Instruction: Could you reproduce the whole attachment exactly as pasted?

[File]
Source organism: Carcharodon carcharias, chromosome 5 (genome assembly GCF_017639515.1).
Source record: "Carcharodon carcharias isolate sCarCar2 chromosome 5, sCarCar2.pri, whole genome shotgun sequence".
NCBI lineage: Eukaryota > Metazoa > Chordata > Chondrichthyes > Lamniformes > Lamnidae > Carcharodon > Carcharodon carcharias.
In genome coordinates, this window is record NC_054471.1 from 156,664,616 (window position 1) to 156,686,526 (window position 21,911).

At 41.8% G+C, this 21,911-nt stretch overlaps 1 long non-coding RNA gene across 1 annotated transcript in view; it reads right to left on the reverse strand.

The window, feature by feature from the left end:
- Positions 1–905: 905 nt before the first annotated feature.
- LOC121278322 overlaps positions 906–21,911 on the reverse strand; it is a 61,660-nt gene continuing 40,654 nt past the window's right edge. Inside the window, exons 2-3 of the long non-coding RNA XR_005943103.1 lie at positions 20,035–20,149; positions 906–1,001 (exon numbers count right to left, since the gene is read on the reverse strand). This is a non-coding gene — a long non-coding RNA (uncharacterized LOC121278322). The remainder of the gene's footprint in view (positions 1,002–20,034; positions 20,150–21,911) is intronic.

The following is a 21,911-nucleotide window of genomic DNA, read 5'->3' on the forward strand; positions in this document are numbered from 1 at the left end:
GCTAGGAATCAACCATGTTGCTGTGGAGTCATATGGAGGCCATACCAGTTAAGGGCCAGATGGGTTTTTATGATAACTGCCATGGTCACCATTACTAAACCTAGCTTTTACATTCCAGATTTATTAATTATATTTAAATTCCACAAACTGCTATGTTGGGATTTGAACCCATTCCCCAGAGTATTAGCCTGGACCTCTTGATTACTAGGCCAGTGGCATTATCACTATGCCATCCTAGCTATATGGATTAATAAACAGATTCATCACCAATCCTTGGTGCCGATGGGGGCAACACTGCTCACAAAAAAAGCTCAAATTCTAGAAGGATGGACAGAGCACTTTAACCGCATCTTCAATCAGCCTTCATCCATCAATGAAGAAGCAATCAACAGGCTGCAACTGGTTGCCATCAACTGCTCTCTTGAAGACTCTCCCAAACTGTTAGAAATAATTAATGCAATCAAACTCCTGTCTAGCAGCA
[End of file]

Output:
Source organism: Carcharodon carcharias, chromosome 5 (genome assembly GCF_017639515.1).
Source record: "Carcharodon carcharias isolate sCarCar2 chromosome 5, sCarCar2.pri, whole genome shotgun sequence".
NCBI lineage: Eukaryota > Metazoa > Chordata > Chondrichthyes > Lamniformes > Lamnidae > Carcharodon > Carcharodon carcharias.
In genome coordinates, this window is record NC_054471.1 from 156,664,616 (window position 1) to 156,686,526 (window position 21,911).

At 41.8% G+C, this 21,911-nt stretch overlaps 1 long non-coding RNA gene across 1 annotated transcript in view; it reads right to left on the reverse strand.

The window, feature by feature from the left end:
- Positions 1–905: 905 nt before the first annotated feature.
- LOC121278322 overlaps positions 906–21,911 on the reverse strand; it is a 61,660-nt gene continuing 40,654 nt past the window's right edge. Inside the window, exons 2-3 of the long non-coding RNA XR_005943103.1 lie at positions 20,035–20,149; positions 906–1,001 (exon numbers count right to left, since the gene is read on the reverse strand). This is a non-coding gene — a long non-coding RNA (uncharacterized LOC121278322). The remainder of the gene's footprint in view (positions 1,002–20,034; positions 20,150–21,911) is intronic.

The following is a 21,911-nucleotide window of genomic DNA, read 5'->3' on the forward strand; positions in this document are numbered from 1 at the left end:
GCTAGGAATCAACCATGTTGCTGTGGAGTCATATGGAGGCCATACCAGTTAAGGGCCAGATGGGTTTTTATGATAACTGCCATGGTCACCATTACTAAACCTAGCTTTTACATTCCAGATTTATTAATTATATTTAAATTCCACAAACTGCTATGTTGGGATTTGAACCCATTCCCCAGAGTATTAGCCTGGACCTCTTGATTACTAGGCCAGTGGCATTATCACTATGCCATCCTAGCTATATGGATTAATAAACAGATTCATCACCAATCCTTGGTGCCGATGGGGGCAACACTGCTCACAAAAAAAGCTCAAATTCTAGAAGGATGGACAGAGCACTTTAACCGCATCTTCAATCAGCCTTCATCCATCAATGAAGAAGCAATCAACAGGCTGCAACTGGTTGCCATCAACTGCTCTCTTGAAGACTCTCCCAAACTGTTAGAAATAATTAATGCAATCAAACTCCTGTCTAGCAGCA